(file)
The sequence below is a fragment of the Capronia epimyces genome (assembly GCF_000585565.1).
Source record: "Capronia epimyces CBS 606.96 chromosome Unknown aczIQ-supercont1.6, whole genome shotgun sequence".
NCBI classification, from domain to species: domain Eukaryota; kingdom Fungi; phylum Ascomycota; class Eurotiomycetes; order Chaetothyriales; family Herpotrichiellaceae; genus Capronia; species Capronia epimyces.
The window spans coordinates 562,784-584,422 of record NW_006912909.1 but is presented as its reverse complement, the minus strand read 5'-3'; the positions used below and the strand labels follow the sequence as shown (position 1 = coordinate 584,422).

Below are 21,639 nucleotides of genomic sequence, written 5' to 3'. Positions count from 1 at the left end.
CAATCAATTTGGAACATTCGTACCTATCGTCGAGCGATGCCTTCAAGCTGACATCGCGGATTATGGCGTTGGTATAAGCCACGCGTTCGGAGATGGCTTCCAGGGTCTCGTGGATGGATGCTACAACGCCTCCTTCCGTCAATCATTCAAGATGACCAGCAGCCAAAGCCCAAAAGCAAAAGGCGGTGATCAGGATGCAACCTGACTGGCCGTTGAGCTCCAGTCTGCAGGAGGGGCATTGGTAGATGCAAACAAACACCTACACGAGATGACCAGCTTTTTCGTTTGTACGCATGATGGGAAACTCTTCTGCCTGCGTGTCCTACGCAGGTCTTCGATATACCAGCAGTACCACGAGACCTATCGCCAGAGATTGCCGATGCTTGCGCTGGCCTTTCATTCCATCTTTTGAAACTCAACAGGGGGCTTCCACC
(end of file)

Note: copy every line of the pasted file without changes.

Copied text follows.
The sequence below is a fragment of the Capronia epimyces genome (assembly GCF_000585565.1).
Source record: "Capronia epimyces CBS 606.96 chromosome Unknown aczIQ-supercont1.6, whole genome shotgun sequence".
NCBI classification, from domain to species: domain Eukaryota; kingdom Fungi; phylum Ascomycota; class Eurotiomycetes; order Chaetothyriales; family Herpotrichiellaceae; genus Capronia; species Capronia epimyces.
The window spans coordinates 562,784-584,422 of record NW_006912909.1 but is presented as its reverse complement, the minus strand read 5'-3'; the positions used below and the strand labels follow the sequence as shown (position 1 = coordinate 584,422).

Below are 21,639 nucleotides of genomic sequence, written 5' to 3'. Positions count from 1 at the left end.
CAATCAATTTGGAACATTCGTACCTATCGTCGAGCGATGCCTTCAAGCTGACATCGCGGATTATGGCGTTGGTATAAGCCACGCGTTCGGAGATGGCTTCCAGGGTCTCGTGGATGGATGCTACAACGCCTCCTTCCGTCAATCATTCAAGATGACCAGCAGCCAAAGCCCAAAAGCAAAAGGCGGTGATCAGGATGCAACCTGACTGGCCGTTGAGCTCCAGTCTGCAGGAGGGGCATTGGTAGATGCAAACAAACACCTACACGAGATGACCAGCTTTTTCGTTTGTACGCATGATGGGAAACTCTTCTGCCTGCGTGTCCTACGCAGGTCTTCGATATACCAGCAGTACCACGAGACCTATCGCCAGAGATTGCCGATGCTTGCGCTGGCCTTTCATTCCATCTTTTGAAACTCAACAGGGGGCTTCCACC